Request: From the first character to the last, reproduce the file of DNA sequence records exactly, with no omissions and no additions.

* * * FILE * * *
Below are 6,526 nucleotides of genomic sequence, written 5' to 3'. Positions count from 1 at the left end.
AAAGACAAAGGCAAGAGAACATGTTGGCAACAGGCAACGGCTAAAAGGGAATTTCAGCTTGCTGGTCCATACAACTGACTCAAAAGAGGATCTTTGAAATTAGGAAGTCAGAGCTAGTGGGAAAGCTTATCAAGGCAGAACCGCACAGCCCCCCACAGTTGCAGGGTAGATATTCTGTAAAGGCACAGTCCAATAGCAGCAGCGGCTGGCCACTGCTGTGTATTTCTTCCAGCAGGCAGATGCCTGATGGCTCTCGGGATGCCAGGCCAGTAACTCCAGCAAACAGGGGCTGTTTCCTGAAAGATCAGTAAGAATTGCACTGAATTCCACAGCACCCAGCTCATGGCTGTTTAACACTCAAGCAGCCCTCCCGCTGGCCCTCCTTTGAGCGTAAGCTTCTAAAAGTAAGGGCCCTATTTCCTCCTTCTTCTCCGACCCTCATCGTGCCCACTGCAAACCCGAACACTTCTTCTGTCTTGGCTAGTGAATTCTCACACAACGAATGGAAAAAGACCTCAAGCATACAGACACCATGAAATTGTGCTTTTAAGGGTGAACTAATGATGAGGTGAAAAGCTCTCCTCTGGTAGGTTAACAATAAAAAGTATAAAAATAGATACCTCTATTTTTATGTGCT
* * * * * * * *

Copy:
Below are 6,526 nucleotides of genomic sequence, written 5' to 3'. Positions count from 1 at the left end.
AAAGACAAAGGCAAGAGAACATGTTGGCAACAGGCAACGGCTAAAAGGGAATTTCAGCTTGCTGGTCCATACAACTGACTCAAAAGAGGATCTTTGAAATTAGGAAGTCAGAGCTAGTGGGAAAGCTTATCAAGGCAGAACCGCACAGCCCCCCACAGTTGCAGGGTAGATATTCTGTAAAGGCACAGTCCAATAGCAGCAGCGGCTGGCCACTGCTGTGTATTTCTTCCAGCAGGCAGATGCCTGATGGCTCTCGGGATGCCAGGCCAGTAACTCCAGCAAACAGGGGCTGTTTCCTGAAAGATCAGTAAGAATTGCACTGAATTCCACAGCACCCAGCTCATGGCTGTTTAACACTCAAGCAGCCCTCCCGCTGGCCCTCCTTTGAGCGTAAGCTTCTAAAAGTAAGGGCCCTATTTCCTCCTTCTTCTCCGACCCTCATCGTGCCCACTGCAAACCCGAACACTTCTTCTGTCTTGGCTAGTGAATTCTCACACAACGAATGGAAAAAGACCTCAAGCATACAGACACCATGAAATTGTGCTTTTAAGGGTGAACTAATGATGAGGTGAAAAGCTCTCCTCTGGTAGGTTAACAATAAAAAGTATAAAAATAGATACCTCTATTTTTATGTGCT